"We are the champions...of the world!" Faulk sang along with the Queen song blasting over the Trans World speakers as he left the stadium floor. Not so fast. The Super (Moving Van) Bowl, between franchises that were in Anaheim and Houston five years ago, will pit 15-3 St. Louis against the 16-3 Tennessee Titans. After Sunday's performance, the sobering reality for the Rams is that their offense can be stopped, and they better be able to make adjustments during the Super Bowl if they want to win their first NFL championship since 1951. "We were nervous" Martz said in the postgame quiet of the equipment room. "We were jittery. We shot ourselves in the foot a lot. That's not us. Plus, we had an awful lot in the game plan for Tony Holt and Az Hakim, and when they went out, I could have handled the play-calling better. But I think we'll be much better against Tennessee. We've got a tough defensive game under our belts."
History will be tough on St. Louis, the third-highest-scoring team in NFL history, if it flops on offense and loses the Super Bowl. Stumbling against the Bucs was understandable; the Tampa Bay defense is very quick and plays a disciplined, stifling zone. Tennessee uses man-to-man coverage 90% of the time, which may help the Rams' speedy receivers, assuming they can get off the bump at the line that the Titans like to employ. Warner threw for 328 yards and three touchdowns when Tennessee beat St. Louis 24-21 on Oct. 31 in Nashville. "I don't think we'll be remembered as one of the great offenses unless we go all the way," said Rams offensive line coach Jim Hanifan, a 27-year NFL coaching veteran, two days before Sunday's game. "If we screw it up, you won't be thinking how great this offense was."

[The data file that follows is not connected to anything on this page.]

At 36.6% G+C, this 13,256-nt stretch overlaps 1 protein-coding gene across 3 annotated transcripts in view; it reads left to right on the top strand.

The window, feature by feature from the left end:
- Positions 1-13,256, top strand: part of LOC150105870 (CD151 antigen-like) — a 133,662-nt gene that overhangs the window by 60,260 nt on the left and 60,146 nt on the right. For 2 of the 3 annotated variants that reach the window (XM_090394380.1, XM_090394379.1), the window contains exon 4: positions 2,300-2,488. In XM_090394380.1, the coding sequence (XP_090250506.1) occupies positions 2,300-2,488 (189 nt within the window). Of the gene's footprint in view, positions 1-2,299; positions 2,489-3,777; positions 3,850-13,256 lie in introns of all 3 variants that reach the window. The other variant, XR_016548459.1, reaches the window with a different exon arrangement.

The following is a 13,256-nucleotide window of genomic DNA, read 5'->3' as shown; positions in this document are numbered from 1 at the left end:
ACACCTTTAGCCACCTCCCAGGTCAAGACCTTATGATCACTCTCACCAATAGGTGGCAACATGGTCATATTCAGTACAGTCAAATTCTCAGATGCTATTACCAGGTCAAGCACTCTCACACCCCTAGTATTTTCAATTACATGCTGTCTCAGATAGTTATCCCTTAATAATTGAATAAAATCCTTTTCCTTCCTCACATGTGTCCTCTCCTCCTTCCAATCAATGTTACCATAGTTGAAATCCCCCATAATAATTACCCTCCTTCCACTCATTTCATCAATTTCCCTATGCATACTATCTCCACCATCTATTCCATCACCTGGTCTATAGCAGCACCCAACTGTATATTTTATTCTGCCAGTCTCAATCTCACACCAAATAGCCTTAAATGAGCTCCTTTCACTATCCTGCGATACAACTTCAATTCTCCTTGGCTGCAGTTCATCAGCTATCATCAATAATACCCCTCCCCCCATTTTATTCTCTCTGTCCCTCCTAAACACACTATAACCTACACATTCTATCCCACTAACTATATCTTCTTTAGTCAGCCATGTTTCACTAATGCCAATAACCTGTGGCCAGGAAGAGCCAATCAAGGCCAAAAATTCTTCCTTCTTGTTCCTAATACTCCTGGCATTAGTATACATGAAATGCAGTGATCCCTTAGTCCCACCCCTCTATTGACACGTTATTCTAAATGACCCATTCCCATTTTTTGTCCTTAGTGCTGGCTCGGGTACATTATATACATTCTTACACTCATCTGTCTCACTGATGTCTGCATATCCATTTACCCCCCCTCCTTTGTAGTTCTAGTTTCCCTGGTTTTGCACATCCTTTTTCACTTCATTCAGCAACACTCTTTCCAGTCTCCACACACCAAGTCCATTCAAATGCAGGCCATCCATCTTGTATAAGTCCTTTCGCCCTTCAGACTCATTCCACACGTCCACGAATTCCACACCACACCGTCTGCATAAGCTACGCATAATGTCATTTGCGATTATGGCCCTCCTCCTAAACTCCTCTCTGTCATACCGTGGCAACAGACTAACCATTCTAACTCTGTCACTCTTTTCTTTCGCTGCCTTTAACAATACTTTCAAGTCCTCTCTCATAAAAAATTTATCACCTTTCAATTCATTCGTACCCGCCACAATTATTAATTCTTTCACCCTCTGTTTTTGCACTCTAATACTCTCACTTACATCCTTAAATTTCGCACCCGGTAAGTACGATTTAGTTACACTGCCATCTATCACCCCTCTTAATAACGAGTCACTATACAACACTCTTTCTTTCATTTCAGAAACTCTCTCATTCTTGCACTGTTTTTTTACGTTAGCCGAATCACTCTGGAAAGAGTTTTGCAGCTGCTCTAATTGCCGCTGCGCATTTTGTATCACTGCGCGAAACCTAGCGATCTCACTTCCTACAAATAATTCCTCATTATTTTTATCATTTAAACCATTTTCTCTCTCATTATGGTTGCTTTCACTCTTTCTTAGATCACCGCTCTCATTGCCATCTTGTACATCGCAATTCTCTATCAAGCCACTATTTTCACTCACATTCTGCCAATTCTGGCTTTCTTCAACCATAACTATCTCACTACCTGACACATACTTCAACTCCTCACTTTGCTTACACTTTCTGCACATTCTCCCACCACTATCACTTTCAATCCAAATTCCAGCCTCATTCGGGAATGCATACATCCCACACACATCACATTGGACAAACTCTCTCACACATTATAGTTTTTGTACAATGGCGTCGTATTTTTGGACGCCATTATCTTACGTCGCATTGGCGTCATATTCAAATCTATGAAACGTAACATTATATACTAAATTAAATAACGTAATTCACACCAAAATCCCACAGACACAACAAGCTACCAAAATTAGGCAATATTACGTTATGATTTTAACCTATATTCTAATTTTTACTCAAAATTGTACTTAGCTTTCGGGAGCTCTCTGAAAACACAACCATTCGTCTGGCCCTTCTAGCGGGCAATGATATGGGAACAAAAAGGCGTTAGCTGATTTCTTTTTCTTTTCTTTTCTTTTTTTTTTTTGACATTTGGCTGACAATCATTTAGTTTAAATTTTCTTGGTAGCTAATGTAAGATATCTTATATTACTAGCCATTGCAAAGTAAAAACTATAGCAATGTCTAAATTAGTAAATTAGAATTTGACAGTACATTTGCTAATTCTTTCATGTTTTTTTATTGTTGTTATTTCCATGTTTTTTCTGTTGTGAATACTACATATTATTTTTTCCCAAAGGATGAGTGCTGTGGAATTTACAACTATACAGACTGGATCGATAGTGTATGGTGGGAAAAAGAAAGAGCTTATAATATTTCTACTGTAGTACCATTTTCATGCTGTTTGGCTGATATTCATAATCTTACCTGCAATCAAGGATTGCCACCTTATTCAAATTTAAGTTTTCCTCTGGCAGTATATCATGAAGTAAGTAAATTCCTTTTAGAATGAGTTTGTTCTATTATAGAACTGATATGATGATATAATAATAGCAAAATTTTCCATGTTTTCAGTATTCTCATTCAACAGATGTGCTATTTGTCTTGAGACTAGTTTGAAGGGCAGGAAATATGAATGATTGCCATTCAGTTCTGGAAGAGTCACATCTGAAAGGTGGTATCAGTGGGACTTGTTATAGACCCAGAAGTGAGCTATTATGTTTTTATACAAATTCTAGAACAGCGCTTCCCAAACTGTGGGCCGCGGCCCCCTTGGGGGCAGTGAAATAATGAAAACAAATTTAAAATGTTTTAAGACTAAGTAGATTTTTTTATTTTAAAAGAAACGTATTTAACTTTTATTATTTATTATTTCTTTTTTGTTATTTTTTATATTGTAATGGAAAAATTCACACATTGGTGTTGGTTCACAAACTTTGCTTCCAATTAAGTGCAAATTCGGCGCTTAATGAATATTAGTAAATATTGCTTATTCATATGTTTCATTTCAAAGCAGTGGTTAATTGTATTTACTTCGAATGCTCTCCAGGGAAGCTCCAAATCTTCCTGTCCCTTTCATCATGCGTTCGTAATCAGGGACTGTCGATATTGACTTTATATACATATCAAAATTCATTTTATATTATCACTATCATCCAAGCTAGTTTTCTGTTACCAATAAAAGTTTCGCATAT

He's right. Detractors will point to a cushy schedule as the reason for St. Louis's bloated offensive numbers. During the regular season the Rams played one opponent with a winning record (Tennessee), and only two of St. Louis's 18 foes, including those in the playoffs, had a defense that ranked among the NFL's top dozen in yards allowed. The Rams' four NFC West rivals ranked 25th (Atlanta Falcons), 26th (Carolina Panthers), 28th (New Orleans Saints) and 30th (San Francisco 49ers) in scoring defense.
For now, give St. Louis the benefit of the doubt and posit that Sunday's 11-6 outcome was a blip on the Rams' radar screen. Instead, consider how St. Louis got from the disaster of 4-12 last year to the Super Bowl.
The Rams' backfield at the end of the 1998 season—quarterback Steve Bono, running backs June Henley and Derrick Harris—offered no hope for the future. The reconstruction started with the January 1999 hiring of Martz, who believes in multiple sets with lots of motion and lots of four-receiver plays. As the offensive coordinator at Arizona State, he pondered getting out of coaching after the Sun Devils staff was dismantled in the fall of 1991. Then his wife, Julie, told him, "The kids and I love your job as much as you do," and he didn't give quitting another thought.
It was the turning point in Martz's career. Leaving Julie and their four children in Arizona in the summer of 1992, he showed up on Rams coach Chuck Knox's doorstep, asking for an unpaid assistant's job under offensive coordinator Ernie Zampese, who believed strongly in an aggressive passing attack. "Chuck said he'd take me on for six months," Martz says. "At the end of the season, if I was any good, he'd either give me a job or help me find one in the league."